Cell Biology, 6th Edition International Student Version
Cell Biology, 6th Edition International Student Version
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DescriptionDesigned for courses in Cell Biology offered at the Sophmore/Junior level, Cell Biology gives students the tools they need to understand to make the connection between cell biology and experimental data. Karp explores core concepts in considerable depth, and presents experimental detail when it helps to explain and reinforce the concept being explained. This sixth edition continues to offer an exceedingly clear presentation and excellent art program, both of which have received high praise in prior editions.
1.1 The Discovery of Cells.
1.2 Basic Properties of Cells.
1.3 Two Fundamentally Different Classes of Cells.
2 The Chemical Basis of Life.
2.1 Covalent Bonds.
2.2 Noncovalent Bonds.
2.3 Acids, Bases, and Buffers.
2.4 The Nature of Biological Molecules.
2.5 Four Types of Biological Molecules.
2.6 The Formation of Complex Macromolecular Structures.
3 Bioenergetics, Enzymes, and Metabolism.
3.2 Enzymes as Biological Catalysts.
4 The Structure of Function of the Plasma Membrane.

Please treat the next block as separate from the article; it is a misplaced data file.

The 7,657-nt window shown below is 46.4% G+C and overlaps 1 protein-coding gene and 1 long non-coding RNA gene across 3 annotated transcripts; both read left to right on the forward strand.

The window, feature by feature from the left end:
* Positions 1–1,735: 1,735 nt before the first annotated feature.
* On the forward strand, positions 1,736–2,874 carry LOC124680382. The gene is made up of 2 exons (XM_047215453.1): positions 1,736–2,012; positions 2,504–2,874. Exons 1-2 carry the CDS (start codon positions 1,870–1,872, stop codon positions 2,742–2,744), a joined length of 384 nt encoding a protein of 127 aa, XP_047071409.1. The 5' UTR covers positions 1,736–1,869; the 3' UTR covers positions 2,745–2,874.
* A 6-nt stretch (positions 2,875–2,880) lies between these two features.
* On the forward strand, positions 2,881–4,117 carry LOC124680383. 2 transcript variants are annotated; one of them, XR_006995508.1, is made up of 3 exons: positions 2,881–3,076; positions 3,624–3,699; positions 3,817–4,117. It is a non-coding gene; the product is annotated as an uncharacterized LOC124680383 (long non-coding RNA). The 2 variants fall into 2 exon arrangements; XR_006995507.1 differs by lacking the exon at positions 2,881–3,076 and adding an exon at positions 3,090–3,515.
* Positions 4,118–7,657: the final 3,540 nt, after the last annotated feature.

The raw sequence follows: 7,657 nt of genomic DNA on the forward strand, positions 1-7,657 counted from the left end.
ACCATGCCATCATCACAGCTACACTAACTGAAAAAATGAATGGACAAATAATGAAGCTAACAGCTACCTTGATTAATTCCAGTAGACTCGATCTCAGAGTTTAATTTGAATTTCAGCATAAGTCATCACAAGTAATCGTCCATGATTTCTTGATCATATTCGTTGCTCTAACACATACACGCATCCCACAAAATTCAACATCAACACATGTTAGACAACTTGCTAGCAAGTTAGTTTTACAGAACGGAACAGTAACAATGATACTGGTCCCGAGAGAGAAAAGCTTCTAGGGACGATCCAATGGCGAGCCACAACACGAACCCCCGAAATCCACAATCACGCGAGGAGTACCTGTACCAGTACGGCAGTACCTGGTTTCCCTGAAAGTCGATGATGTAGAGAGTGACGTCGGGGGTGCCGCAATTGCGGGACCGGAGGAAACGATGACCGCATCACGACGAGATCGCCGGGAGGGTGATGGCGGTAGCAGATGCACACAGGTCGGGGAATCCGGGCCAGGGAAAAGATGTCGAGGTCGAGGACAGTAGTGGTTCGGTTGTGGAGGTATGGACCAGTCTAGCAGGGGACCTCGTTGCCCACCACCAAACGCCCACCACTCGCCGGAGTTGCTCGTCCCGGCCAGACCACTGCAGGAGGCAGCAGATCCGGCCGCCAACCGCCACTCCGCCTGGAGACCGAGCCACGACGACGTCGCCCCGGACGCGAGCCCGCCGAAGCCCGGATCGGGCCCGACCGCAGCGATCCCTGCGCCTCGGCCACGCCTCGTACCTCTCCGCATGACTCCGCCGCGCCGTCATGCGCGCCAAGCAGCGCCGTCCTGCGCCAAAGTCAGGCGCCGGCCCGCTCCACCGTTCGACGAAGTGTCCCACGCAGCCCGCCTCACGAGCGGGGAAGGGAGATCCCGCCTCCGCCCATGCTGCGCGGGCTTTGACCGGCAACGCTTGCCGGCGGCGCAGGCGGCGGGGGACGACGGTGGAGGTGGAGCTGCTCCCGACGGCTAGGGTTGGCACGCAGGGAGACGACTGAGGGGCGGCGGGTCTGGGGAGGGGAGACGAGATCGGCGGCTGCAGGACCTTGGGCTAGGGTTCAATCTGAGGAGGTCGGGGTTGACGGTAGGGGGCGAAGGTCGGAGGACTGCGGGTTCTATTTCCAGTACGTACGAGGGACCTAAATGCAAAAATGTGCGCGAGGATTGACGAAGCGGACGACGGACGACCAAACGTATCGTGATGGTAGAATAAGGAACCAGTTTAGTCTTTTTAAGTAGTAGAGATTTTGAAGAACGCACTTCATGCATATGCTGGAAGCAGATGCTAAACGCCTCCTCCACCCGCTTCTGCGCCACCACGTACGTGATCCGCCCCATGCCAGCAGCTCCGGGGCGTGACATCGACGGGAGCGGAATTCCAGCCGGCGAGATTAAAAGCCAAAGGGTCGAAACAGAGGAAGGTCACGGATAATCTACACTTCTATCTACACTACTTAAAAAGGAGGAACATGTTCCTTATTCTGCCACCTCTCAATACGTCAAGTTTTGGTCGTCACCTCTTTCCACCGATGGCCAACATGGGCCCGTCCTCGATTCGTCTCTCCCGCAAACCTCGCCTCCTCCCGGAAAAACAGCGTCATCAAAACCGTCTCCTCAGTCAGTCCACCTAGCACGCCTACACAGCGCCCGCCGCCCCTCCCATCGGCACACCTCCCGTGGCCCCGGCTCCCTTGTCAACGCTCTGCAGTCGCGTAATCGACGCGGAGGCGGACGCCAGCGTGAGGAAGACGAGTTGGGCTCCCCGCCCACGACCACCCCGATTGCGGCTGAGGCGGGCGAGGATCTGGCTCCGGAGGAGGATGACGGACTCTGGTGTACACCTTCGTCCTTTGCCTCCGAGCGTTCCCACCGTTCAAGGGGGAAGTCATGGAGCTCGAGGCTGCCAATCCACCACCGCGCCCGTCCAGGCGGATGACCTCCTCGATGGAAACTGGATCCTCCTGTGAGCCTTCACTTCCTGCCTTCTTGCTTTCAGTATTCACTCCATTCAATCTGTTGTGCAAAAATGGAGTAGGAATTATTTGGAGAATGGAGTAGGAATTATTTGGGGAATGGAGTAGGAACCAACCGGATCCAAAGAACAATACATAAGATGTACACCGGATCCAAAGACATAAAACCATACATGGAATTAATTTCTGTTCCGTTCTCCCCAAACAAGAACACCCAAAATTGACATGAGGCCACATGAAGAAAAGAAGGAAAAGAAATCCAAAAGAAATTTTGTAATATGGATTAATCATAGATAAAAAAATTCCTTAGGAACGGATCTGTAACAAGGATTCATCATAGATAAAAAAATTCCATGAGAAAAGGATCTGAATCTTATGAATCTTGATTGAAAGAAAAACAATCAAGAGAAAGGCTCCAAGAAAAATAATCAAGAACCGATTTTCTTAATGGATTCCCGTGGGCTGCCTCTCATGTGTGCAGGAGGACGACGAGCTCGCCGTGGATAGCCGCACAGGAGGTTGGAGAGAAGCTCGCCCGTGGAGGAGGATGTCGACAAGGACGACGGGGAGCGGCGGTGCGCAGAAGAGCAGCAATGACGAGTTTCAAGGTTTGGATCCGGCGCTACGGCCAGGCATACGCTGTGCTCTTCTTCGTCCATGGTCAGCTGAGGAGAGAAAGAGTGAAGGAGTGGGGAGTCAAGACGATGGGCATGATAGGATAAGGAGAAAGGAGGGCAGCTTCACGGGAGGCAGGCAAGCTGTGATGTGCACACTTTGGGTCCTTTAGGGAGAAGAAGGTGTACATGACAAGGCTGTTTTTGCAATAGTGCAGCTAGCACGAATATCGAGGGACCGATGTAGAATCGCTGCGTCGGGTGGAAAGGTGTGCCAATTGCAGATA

4.1 An Overview of Membrane Functions.
4.2 A Brief History of Studies on Plasma Membrane Structure.
4.3 The Chemical Composition of Membranes.
4.4 The Structure and Functions of Membrane Proteins.
4.5 Membrane Lipids and Membrane Fluidity.
4.6 The Dynamic Nature of the Plasma Membrane.
4.7 The Movement of Substances Across Cell Membranes.
4.8 Membrane Potentials and Nerve Impulses.
5 Aerobic Respiration and the Mitochondrion.
5.1 Mitochondrial Structure and Function.
5.2 Oxidative Metabolism in the Mitochondrion.
5.3 The Role of Mitochondria in the Formation of ATP.
5.4 Translocation of Protons and Establishment of a Proton-Motive Force.
5.5 The Machinery for ATP Formation.
6 Photosynthesis and the Chloroplast.
6.1 Chloroplast Structure and Function.
6.2 An Overview of Photosynthetic Metabolism.
6.3 The Absorption of Light.
6.4 Photosynthetic Units and Reaction Centers.
6.6 Carbon Dioxide Fixation and the Synthesis of Carbohydrate.
7 Interactions Between Cells and Their Environment.
7.1 The Extracellular Space.
7.2 Interactions of Cells With Extracellular Materials.
7.3 Interactions of Cells With Other Cells.
7.4 Tight Junctions: Sealing the Extracellular Space.
7.5 GAP Junctions and Plasmodesmata: Mediating Intercellular Communication.
8 Cytoplasmic Membrane Systems: Structure, Function, and Membrane Trafficking.
8.1 An Overview of the Endomembrane System.
8.2 A Few Approaches to the Study of Endomembranes.
8.3 The Endoplasmic Reticulum.
8.4 The Golgi Complex.
8.5 Types of Vesicle Transport and Their Functions.
8.7 Plant Cell Vacuoles.
8.8 The Endocytic Pathway: Moving Membrane and Materials into the Cell Interior.
8.9 Posttranslational Uptake of Proteins By Peroxisomes, Mitochondria, and Chloroplasts.